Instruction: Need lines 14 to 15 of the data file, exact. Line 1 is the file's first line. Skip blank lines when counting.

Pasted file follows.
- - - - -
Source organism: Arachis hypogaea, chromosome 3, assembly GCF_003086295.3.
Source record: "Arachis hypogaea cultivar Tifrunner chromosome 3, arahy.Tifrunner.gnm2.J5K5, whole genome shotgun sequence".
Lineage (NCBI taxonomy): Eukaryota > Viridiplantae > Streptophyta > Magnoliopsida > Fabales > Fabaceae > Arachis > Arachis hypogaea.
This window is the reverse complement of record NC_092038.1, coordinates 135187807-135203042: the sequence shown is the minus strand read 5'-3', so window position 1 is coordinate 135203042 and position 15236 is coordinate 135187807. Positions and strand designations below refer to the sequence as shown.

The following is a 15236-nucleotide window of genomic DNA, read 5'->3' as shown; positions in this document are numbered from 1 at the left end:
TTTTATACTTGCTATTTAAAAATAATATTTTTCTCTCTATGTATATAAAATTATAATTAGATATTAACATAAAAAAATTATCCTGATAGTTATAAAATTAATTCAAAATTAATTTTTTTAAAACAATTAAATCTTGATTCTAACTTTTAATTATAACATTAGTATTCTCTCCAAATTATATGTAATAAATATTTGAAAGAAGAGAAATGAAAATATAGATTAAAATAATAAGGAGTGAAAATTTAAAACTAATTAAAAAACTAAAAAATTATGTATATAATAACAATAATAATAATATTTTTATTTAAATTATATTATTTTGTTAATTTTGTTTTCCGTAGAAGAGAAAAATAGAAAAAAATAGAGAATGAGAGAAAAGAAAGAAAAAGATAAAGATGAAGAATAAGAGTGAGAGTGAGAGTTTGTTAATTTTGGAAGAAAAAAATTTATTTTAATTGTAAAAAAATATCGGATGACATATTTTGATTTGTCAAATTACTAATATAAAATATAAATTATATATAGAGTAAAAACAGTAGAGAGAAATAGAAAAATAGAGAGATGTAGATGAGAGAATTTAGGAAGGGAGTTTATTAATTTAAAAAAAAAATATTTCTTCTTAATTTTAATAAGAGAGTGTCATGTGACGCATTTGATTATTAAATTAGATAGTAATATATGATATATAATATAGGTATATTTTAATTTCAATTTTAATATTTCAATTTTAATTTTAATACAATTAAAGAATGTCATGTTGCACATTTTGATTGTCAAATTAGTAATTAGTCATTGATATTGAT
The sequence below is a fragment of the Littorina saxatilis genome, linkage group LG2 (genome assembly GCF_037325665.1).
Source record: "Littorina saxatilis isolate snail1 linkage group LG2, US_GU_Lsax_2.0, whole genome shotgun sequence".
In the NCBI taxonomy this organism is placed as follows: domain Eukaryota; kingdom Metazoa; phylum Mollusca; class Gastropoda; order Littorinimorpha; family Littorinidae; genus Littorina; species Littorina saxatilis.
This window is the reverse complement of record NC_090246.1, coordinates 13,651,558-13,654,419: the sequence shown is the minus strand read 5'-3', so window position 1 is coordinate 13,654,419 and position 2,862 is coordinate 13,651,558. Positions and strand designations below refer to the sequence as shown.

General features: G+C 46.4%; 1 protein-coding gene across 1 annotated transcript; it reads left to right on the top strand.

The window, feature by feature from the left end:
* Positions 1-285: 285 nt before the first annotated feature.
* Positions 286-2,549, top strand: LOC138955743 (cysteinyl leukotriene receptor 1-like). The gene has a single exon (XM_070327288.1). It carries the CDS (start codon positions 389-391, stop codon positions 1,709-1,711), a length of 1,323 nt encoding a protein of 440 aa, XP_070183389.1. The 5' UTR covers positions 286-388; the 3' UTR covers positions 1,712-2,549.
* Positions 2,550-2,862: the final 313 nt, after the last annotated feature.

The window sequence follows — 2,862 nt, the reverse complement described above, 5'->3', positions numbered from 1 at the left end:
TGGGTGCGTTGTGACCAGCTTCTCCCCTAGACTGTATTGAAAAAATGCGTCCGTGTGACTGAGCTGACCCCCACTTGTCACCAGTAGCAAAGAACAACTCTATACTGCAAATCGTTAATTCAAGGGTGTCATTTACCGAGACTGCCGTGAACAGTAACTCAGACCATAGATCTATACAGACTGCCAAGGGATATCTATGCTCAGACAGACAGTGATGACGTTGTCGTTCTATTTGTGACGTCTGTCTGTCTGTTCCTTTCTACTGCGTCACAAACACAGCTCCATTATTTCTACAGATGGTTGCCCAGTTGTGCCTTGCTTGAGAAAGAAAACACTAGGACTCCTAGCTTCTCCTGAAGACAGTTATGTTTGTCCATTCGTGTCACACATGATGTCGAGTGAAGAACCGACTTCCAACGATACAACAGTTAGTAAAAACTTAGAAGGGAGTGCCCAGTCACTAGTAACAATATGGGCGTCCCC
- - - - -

* Positions 286-2,549, top strand: LOC138955743 (cysteinyl leukotriene receptor 1-like). The gene has a single exon (XM_070327288.1). It carries the CDS (start codon positions 389-391, stop codon positions 1,709-1,711), a length of 1,323 nt encoding a protein of 440 aa, XP_070183389.1. The 5' UTR covers positions 286-388; the 3' UTR covers positions 1,712-2,549.
* Positions 2,550-2,862: the final 313 nt, after the last annotated feature.